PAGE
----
That was one small part. More important is that they clearly aren't fully hedged. If the low price of coffee helped margins (which they mentioned as a selling point) then high prices have to hurt them. Its simple.
Because if they were fully hedged, coffee could go to $0.05/lb and that wouldn't help margins. That's the risk of hedging. They would still have to buy at the price they hedged at.
Clearly, I'm a trader. It is a little hard to classify me as a "groupie" when 95% of all the people in this trade are over on the other side, with you.
That alone would worry me, looking around and all I can see are people who are agreeing with me.
I don't take anything personal. You're on your side. I'm on mine. Let the chips fall where they may.
Pretty much all of the factors you've listed have all been priced in by the market. No one is disputing that SBUX is growing. But if the markets already priced in all the growth, the stock will go nowhere.
This is, in my opinion, the biggest mistake of the retail investor. The inability to separate a company from its stock price. There are several fantastic companies with crappy stock prices that will likely linger for a year. Or two, or more. SBUX. TSLA. The list goes on.
If you've been in SBUX for 20 years, then definitely this article is not geared towards you, and i would absolutely jeep holding. The next year or so for SBUX will only be a blip on the radar when all is said and dobe.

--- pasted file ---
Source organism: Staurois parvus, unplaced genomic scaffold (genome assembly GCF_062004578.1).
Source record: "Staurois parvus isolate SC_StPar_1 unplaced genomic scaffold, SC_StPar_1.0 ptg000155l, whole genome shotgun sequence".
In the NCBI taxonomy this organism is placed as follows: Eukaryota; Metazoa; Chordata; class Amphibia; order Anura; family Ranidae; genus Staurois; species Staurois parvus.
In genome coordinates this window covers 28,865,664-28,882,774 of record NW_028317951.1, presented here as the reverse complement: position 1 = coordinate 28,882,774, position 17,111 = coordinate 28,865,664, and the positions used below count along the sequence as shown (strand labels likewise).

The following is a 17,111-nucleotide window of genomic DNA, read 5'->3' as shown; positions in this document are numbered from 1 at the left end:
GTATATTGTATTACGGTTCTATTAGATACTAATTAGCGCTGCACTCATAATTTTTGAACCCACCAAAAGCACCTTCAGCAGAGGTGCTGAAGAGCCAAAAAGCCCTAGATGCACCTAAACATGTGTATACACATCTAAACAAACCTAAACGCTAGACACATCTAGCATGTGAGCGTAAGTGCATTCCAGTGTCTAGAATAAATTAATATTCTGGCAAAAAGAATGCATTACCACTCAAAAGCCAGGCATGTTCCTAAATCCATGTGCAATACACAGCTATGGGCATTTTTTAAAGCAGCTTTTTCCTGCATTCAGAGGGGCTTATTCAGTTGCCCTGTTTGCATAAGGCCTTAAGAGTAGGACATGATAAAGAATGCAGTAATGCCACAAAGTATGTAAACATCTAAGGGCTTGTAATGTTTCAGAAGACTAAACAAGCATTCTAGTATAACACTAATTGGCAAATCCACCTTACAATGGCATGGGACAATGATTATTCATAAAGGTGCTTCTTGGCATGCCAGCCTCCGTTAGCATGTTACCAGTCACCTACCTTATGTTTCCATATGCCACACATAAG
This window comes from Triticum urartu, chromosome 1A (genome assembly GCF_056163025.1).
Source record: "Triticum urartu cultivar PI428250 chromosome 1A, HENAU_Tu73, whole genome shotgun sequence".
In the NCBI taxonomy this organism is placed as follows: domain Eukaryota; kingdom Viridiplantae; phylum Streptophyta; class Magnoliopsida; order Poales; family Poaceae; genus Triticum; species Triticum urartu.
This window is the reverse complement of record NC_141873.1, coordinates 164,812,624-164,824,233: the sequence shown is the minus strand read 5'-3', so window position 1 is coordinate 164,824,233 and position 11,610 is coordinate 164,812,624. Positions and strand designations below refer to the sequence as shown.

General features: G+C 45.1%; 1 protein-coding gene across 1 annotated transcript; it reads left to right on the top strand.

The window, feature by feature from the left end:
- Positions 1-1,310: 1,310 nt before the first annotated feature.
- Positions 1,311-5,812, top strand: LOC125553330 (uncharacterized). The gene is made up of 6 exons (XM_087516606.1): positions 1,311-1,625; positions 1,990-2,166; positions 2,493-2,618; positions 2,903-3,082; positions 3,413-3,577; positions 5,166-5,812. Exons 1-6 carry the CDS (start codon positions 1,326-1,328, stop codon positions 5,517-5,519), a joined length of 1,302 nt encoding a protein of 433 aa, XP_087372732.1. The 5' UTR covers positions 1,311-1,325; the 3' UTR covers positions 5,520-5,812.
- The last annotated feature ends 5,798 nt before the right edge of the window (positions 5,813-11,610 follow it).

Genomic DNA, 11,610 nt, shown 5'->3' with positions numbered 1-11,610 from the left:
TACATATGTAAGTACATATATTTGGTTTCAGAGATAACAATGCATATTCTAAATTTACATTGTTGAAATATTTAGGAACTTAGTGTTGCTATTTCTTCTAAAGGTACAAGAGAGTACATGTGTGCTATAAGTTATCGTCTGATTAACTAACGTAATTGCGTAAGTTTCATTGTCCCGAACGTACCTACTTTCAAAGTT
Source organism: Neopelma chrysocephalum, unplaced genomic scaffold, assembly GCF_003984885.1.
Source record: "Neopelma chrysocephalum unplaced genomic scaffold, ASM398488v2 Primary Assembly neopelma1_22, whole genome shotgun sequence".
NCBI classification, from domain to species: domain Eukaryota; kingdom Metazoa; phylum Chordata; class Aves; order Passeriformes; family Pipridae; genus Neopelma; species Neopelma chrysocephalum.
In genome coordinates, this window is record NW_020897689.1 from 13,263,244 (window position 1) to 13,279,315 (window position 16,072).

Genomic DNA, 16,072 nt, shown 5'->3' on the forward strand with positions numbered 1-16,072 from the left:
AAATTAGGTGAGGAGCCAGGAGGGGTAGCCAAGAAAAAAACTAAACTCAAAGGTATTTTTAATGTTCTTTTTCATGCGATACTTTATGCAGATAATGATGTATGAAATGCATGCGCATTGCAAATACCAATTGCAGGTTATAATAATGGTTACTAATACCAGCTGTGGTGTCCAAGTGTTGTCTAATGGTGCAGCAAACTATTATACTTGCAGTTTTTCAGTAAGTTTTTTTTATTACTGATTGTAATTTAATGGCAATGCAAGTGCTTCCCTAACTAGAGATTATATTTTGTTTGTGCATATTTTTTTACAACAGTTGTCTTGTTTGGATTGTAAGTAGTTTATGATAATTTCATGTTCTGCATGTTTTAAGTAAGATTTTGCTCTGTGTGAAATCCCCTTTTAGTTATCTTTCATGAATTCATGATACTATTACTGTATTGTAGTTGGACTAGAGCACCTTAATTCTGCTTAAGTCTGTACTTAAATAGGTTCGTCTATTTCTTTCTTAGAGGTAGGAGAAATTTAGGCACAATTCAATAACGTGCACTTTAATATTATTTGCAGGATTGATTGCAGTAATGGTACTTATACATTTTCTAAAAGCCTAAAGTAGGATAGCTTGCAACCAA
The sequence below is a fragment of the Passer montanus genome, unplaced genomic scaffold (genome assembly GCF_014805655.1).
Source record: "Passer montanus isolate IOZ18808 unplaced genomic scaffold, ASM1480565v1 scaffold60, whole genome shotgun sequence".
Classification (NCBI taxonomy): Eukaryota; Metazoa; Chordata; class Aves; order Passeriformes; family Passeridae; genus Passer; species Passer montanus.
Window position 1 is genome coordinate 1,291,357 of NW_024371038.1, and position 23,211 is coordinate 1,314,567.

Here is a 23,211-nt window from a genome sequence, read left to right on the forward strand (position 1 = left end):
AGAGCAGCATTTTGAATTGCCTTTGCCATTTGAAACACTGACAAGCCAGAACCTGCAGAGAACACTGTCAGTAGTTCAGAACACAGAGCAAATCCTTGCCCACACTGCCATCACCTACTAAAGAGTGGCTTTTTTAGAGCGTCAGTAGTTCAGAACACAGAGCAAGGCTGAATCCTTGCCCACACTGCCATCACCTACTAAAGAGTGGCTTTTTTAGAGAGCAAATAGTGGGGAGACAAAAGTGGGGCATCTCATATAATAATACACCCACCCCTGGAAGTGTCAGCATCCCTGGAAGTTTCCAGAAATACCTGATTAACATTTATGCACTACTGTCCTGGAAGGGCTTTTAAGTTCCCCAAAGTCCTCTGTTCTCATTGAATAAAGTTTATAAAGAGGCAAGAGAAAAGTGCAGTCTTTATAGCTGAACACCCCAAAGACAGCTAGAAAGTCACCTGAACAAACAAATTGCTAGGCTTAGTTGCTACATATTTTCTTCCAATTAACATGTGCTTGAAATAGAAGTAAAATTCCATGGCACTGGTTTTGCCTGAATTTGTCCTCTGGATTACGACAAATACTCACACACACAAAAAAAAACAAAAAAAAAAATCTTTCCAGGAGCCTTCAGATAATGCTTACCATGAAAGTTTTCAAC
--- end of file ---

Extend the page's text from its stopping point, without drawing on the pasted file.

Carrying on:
You and I have fundamentally approaches to investing. I don't believe one is better then the other, merely different.Congrats on a great investment.
With coffee prices up 75% in two months, I would be a seller of all coffee companies, yes.
SBUX may be the best of them, but I'd rather be invested in a winning trade then simply own the best of the losers.
Not that I'm calling SBUX a loser, of course. Its a great company. But it won't hit new highs for 12-18 months at least.
I agree if you're timeframe is 10+ years, definitely hold. And I said that in the article.
For me though, if I feel something is dead money for a year or more, I'll sell. I'd rather put my money to work and then buy back in at a lower price. And then if it goes up and I've missed my chance, it is what it is I guess.
Source that says they're hedged for 2015 please. My research suggest they aren't even fully hedged for 2014.
That very well could be the case, but it wouldn't affect the price of SBUX for likely a few years at least. We're taking a 12-18 months timeframe.
Pretty flimsy reasons. This article is pretty much the opposite of the authors name. A value investor would never even dream of buying PLUG right now. Or any stock that's up 2200%+ in a 52 week period for that matter.
This is a speculative casino stock, pure and simple.
China showing signs of life? It's sliding into credit contraction, the stock market is getting killed, there is a massive housing bubble that looks ready to burst any day, export data was stunningly low, and we just had our first ever corporate default that we still don't know what (if any) domino effects that will cause.
As for the market rallying on "stimulus" expectations, I doubt they're going to get it. TFinance Minister Lou Jiwei said earlier today
"The Chinese government's efforts to streamline administrative approvals and delegate power to lower levels as part of the all-round reform pledges have activated the vitality of market forces, China's Finance Minister Lou Jiwei said in a speech at the forum.
It has been proven that the implementation of such efforts rather than an employment of massive fiscal stimulus has helped propped up the slowing economy, Lou said, vowing further streamlining efforts."
http://bit.ly/1mp62XJ
Doesn't sound like stimulus is in the cards.
Commenter FNEZHADIAN beat me to it, posting the longer dated chart below